That last visit Mama had me pack up a sweater she had bought from the J. Jill catalog. It was her style exactly. She said she didn’t really need it, that she didn’t really like it that much. I sent it back. That same day we organized all of her insurance papers. Mama also gave me a floppy disc with a few of her short plays that I still have not had it in me to open up.

The day before I was heading back to New York, October 1, I asked Mama about Thanksgiving and Christmas. She said “you have Thanksgiving in New York, I won’t be feeling well from the chemo and then Dad and I will come to New York for Christmas.” I was so happy to have a plan for those holidays especially because I did not know what to expect. Mama died October 19, a Tuesday.

The Sunday before Mama died, Dad called to say Mama was not doing well and the doctor gave her about 10 days to two weeks. I talked to my brother, Mike. We agreed to fly to North Carolina on the same day – he from Boston, me from New York and we would drive together from the airport.

Rob arranged for his mom to come help with the girls. She came in on Tuesday. I felt raw. Tuesday, early in the day, Dad called to say Mama wasn’t doing well. I told him to tell her I love her and I didn’t want her to be in pain and if she needed to go that was fine with fine with me. That night Dad called, I answered and his words were, “ Leigh Anne, Mama’s gone.” I screamed and threw the phone. Mary picked up the phone as I lay on the floor wailing.

I traveled alone Wednesday morning. I was grumpy, agitated. The lines at the airport were long. I had checked in and asked the ticket agent about an open-ended ticket. I had to say out loud “My mom died yesterday.” It was busy and another agent was trying to board a wedding party. She went to my agent and tried to speed her up or cut the line. My lovely agent quietly pointed at the screen – the other agent looked at me and moved on, less frantic.

As I waited to remove my boots and go through security a big, blond southern Christian lady with a loud sweater, looked at me and nearly sang, “It looks like there is goin’ to be a weddin’.” There was a group of young women all carrying white dress bags. “Yes,” I replied. “Are you in a hurry? Are you from New York?” she drawled.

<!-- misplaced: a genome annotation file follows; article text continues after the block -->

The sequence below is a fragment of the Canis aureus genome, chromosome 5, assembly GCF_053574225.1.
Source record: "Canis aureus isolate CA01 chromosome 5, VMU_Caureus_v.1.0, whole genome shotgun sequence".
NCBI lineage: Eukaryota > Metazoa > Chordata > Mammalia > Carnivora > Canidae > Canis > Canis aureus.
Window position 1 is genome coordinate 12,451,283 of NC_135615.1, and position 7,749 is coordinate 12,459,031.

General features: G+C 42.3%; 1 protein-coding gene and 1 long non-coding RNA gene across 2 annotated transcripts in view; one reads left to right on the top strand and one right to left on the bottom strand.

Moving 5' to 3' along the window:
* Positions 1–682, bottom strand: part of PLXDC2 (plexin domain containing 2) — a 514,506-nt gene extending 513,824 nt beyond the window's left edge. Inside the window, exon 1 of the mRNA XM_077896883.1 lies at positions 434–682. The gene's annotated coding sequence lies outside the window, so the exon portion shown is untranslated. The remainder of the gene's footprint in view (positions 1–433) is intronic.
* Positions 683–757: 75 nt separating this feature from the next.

I looked directly at her mascaraed blue eyes and I said “My mama died last night,” as I fell into her big colorful bossom. She hugged me just right. We got through security. She was sitting in one of the chain restaurants. “Do you want some breakfast?” she sang. I thanked her and told her I was going to sit by my gate with a cup of tea.

Many things happened on that trip: planning a funeral, buying a blouse for Mama to wear in the casket, choosing a casket, choosing flowers, buying appropriate clothes for my girls to wear, writing an obituary.

Dad, Mike, Traci and I had to choose flowers for her casket. We went with red as it is elegant and because she was a Red Hat. There were these beautiful tiny red orchids – I knew Mama would have loved them. The florist sucked in her breathe – I imagine she is used to sad people – she said she did not think she would be able to get them. We were in no position to put up a fight. We accepted her statement and chose an alternative.

Traci was with Mama when she died. Traci insisted that she do Mama’s hair and make-up – none of that over the top mortician makeup. She wanted me to help her. When I woke up the next day, knowing that I had to go help Traci decorate our dead mother I cried to Daddy, “ I can write a eulogy, I can give a eulogy but I cannot dress my dead mother.”

We got through the wake. The morning of the funeral came. I wore black slacks and a black kimono style blouse splashed with bright flowers. At the funeral home Daddy takes me by the arm and says “Come on, Leigh Anne, it’s time to say goodbye to Mama.” I couldn’t believe how strong he was through all of this and he knew exactly what to do and when to do it.

I nearly collapsed in his arms as he brought me for my final goodbye. Mama taught me how to do almost everything but she did not teach me how to say goodbye to your mama. Her mama, my grandmother is still alive.

I kneeled down at the casket and I touched her hand. I did not like the cold, lifeless feel of her hand so I pulled my hand back and looked at my beautiful mom with all of her hair. She never had much chemo in the end. She was wearing an emerald silk blouse under her black pants suit. Her nails were painted red to cover the ashen color they had become.